How to Avoid Audio Problems in Your DSLR Film
Although using a separate microphone for your DSLR film offers clear advantages, no form of audio capture is free of problems. Location work in particular provides many dilemmas. For example, shooting outside of a controlled environment can lead to some sound-related problems, with the most problematic being the wind. Depending on the gusts, it can impede the impact of sound in your movie or ruin it altogether.
Better-quality microphones help reduce some problems with wind, just as many traditional camcorders include audio controls to help curb the problem, or a wind filter that reduces its impact.
Unfortunately for the DSLR, audio control was an afterthought, but that doesn’t mean it’s an excuse to capture ineffective audio. After all, you can’t stand up in front of your audience and tell them your sound is bad because it was too windy outside, or worse, tell them that your DSLR wasn’t really designed for that. The good news is that many sound-related dilemmas are correctable through technique and accessories.
Consider the following when you attempt to shoot:
Use a pop screen. A pop screen is that circular foam accessory that clips in front of a microphone, generally in a studio or soundstage setting. Besides looking cool, this inexpensive attachment reduces plosive sound, which is the vocal “pop” sound that happens sometimes when people say words beginning with B or P or T. Without using a “pop screen,” plosives are the equivalent to nails on a chalkboard.
Put a windscreen over a stick microphone. In addition to reducing plosives, a windscreen cuts down on heavy breathing. Oh yeah, and it can reduce the whistle of the wind when shooting outside too.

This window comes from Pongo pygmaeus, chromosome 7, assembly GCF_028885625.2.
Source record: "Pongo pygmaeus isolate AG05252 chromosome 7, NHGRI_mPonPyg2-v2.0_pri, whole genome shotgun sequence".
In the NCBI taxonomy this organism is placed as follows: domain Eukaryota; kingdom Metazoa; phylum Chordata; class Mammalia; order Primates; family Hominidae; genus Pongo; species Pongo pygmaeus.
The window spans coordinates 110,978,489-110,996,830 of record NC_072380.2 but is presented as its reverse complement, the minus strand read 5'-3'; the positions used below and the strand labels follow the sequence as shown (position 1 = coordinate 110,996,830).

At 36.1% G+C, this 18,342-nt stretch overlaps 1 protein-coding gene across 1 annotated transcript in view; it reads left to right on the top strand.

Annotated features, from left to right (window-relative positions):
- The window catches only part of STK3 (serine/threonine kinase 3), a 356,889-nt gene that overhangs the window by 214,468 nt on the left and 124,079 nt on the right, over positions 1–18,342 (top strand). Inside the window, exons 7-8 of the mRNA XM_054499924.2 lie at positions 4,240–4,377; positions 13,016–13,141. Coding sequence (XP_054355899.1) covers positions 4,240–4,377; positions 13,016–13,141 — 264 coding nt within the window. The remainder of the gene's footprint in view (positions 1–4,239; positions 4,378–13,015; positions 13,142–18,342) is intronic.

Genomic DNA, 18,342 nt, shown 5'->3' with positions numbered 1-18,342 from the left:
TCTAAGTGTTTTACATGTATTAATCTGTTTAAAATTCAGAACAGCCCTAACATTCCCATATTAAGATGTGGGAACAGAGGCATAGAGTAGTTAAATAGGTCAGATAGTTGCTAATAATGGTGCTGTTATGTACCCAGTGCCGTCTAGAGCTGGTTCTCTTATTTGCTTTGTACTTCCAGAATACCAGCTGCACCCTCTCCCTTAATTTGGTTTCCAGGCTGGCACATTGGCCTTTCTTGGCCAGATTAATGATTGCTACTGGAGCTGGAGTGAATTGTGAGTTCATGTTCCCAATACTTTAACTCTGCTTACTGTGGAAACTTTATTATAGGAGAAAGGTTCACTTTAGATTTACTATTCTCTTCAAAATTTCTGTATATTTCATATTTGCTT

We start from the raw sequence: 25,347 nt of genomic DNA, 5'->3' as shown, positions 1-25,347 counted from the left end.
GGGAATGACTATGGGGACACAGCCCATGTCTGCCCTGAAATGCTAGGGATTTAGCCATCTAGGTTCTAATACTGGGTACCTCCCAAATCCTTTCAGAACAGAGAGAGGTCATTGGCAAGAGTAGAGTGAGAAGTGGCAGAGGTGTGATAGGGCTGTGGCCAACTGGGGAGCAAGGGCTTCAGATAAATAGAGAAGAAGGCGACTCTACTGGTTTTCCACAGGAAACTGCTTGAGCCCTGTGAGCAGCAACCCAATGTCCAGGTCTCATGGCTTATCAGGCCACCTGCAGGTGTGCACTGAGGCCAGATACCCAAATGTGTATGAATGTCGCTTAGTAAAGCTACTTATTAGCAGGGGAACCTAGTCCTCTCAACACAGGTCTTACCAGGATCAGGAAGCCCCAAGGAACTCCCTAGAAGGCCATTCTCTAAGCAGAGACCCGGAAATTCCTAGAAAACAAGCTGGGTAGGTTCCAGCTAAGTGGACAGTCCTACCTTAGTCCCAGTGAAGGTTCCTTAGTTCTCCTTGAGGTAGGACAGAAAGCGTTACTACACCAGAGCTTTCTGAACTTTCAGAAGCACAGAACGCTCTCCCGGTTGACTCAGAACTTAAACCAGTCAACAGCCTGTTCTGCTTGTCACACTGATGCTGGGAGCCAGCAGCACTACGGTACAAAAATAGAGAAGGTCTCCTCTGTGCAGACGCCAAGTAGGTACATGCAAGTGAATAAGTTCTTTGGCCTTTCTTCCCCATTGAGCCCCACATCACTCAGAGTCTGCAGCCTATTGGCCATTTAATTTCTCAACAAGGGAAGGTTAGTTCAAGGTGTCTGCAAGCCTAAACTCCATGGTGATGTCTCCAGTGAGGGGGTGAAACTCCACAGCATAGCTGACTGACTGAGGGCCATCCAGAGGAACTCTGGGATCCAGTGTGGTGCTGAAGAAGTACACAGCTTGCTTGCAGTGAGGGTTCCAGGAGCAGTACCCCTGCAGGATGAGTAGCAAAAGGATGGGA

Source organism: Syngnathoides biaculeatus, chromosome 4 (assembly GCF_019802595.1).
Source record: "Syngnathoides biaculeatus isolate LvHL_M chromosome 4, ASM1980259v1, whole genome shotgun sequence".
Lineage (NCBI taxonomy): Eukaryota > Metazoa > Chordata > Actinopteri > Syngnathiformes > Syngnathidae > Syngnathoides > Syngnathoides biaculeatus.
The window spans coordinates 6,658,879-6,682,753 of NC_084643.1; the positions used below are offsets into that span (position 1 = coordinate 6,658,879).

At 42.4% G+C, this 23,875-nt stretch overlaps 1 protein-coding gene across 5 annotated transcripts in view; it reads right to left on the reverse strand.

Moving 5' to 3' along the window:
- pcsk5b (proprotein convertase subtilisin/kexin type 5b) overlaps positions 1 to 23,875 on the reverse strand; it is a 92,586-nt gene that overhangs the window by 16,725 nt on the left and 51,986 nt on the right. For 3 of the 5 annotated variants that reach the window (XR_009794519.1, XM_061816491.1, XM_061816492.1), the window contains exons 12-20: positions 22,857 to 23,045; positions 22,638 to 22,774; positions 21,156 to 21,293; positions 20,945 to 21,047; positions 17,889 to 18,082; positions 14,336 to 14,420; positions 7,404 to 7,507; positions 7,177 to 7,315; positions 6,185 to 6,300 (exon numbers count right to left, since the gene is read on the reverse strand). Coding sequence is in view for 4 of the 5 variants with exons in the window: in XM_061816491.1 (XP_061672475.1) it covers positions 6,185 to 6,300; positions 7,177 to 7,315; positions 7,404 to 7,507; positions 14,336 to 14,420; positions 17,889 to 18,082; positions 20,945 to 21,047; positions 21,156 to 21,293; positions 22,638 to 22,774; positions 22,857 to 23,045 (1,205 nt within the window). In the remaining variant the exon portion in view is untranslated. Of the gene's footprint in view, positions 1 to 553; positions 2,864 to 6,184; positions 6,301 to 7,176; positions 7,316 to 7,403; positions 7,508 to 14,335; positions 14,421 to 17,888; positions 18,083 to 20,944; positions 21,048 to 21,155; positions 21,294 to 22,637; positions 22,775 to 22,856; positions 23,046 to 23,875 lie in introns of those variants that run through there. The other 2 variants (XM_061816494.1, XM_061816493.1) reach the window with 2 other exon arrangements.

Use a wind muff on your boom microphone. From a distance, this “wooly” accessory appears as though you’re dangling a comatose squirrel on a pole over the subject. Its function is to reduce windy noise and plosives by nearly 10 dB. On the downside, it slightly diminishes high-frequency response, but that’s hardly noticeable and acts as a fair tradeoff to the potential wind noise, pops, and whoosh.
Use a blimp. Resembling a miniature version of its namesake, it comes in handy when conditions are really tough, like when you’re recording a “poppy” talker or in a howling wind. Basically, it’s a big hollow tube that fits around the microphone and creates a pocket of stillness around it by absorbing wind vibrations.
Stay out of the wind. And now for the “keen sense for the obvious” portion of our show. Although all these accessories help reduce the intensity of wind when recording, there’s no substitute for avoiding it when you can. Although the scene looks serene, it was very noisy.